This would work for your application, I assume the thermistor is going to be immersed in the cup for this. You can get water proof ones for immersion, or alternatively coat it in a thin layer of food grade silicone or something to avoid the wires shorting out. <br> <br>The temperature range you calibrate it to is also going to be quite wide, so you might have 5-10 degrees difference between each bar. This still isn't a very accurate thermometer and probably shouldn't be relied on if you actually want an accurate reading. I am currently working on a digital thermometer with a 7-segment readout based on the LM35 or similar, and also a thermoelectric cooling unit with temperature control adjusted by a feedback loop once I get the thermometer done.
Hello andy.Very nice work man. I'm interested to tell the operating principle of this digital thermometer and if you can explain me the role of individual circuits.thanks!
nice one bro. could i use that as a outdoor thermometer? how could i transmit the data to a display inside my room
hye... <br>i want to ask you that how much resistance should i set so that my thermometer shows 20 to 40 degree centigrade ... <br>i have made this in my engineering 1st semester, got the highest marks... <br>thanks.....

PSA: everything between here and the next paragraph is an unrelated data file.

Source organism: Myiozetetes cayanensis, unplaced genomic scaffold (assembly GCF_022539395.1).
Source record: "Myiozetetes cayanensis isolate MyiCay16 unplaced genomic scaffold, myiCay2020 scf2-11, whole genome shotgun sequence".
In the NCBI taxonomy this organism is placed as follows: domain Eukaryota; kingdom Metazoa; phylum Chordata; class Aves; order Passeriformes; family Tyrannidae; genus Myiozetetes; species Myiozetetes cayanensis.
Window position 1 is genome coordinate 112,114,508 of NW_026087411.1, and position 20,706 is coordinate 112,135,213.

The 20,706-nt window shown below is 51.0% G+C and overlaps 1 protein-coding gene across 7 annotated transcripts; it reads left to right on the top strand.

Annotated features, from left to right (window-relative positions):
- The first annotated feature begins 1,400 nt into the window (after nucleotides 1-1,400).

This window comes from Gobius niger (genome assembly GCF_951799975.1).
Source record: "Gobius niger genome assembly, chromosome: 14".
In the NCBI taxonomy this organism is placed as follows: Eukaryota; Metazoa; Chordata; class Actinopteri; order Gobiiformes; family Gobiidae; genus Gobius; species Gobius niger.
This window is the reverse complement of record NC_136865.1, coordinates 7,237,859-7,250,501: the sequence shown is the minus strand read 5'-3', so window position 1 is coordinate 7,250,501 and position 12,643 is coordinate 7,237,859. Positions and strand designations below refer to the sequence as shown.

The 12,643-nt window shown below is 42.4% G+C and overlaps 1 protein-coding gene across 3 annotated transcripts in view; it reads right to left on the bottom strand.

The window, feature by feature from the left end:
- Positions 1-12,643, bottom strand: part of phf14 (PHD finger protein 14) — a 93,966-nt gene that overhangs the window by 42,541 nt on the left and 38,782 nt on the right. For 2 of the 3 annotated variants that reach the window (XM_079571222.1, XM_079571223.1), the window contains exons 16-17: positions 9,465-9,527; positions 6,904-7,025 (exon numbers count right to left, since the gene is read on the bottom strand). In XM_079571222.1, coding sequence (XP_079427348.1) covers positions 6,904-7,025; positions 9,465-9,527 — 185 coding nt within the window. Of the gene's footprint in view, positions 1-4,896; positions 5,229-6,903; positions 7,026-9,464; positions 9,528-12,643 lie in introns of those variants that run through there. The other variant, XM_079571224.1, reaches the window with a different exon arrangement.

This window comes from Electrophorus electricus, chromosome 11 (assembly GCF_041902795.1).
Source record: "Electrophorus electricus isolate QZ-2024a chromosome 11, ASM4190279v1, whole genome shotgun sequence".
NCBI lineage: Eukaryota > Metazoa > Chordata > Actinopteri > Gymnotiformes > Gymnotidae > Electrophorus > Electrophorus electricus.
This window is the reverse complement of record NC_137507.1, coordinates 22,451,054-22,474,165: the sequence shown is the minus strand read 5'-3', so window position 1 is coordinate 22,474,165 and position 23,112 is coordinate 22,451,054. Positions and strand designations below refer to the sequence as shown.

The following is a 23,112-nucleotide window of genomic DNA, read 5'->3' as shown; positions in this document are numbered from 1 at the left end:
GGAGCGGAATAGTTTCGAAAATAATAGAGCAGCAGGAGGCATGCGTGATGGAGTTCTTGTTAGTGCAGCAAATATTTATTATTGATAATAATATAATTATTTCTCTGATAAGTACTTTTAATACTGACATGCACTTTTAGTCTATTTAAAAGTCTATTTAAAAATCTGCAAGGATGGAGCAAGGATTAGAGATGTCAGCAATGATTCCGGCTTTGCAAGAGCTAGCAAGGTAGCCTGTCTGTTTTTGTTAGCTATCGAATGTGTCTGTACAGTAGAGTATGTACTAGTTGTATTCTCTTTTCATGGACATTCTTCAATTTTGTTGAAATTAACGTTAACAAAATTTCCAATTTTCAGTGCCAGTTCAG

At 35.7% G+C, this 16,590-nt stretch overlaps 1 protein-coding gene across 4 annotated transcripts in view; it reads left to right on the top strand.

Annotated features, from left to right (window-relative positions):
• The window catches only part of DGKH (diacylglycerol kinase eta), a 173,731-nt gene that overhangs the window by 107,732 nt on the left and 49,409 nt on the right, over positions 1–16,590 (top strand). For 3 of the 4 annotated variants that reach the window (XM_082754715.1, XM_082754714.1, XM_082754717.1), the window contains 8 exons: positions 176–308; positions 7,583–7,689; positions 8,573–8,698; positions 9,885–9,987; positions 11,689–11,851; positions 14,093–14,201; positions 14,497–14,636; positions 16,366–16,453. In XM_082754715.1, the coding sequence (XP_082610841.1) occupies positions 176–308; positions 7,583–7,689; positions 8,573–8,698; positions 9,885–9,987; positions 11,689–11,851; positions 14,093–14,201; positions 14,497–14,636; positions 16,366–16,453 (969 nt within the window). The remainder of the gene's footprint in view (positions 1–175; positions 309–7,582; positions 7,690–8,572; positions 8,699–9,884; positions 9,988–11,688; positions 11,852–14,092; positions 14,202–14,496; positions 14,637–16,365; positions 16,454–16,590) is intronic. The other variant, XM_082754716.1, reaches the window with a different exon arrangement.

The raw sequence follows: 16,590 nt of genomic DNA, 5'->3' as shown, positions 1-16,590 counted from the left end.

Congratulations on your project! I really can't advise on the resistor settings, as it depends on the tolerance and type you are using, and they are supposed to be left variable so you can calibrate it, as this is an analogue circuit. If I could give definite values, I wouldn't bother with the variable resistors and simply use fixed ones. <br> <br>To calibrate it, find somewhere hot and somewhere cold, and place the thermistor in those locations along with another thermometer, and adjust the resistors on your one to match the reading of the per-calibrated one. I can't remember which order it is, but one of them does range, and the other does accuracy.
Hi andy do you know the range of this??<br> im interested betwen 10 and 150 celsius<br>If you can please let me know at fernandohdz@yahoo.com<br>Thanks and keep working :)
I have mine set up to do 10 to 30 degrees, but by changing the pots, you can change the range. You will have to check the datasheet of the thermistor to make sure it can go that high. This is also an old instructable, I am preparing to make a new (digital) one with a 7-segment display readout. I got some LM35 linear thermometers, it's a 3-pin TO220 package, and the middle pin gives you 0Mv/c, so if I can get an ADC working, I will have the circuit running. I was trying to do it only using CMOS chips, the 7107 looks promising, but I don't like the large footprint of the chip and the external circuitry, so I may go for a picaxe 08m instead. Anyway, keep checking back, an instructable should be up in a few months.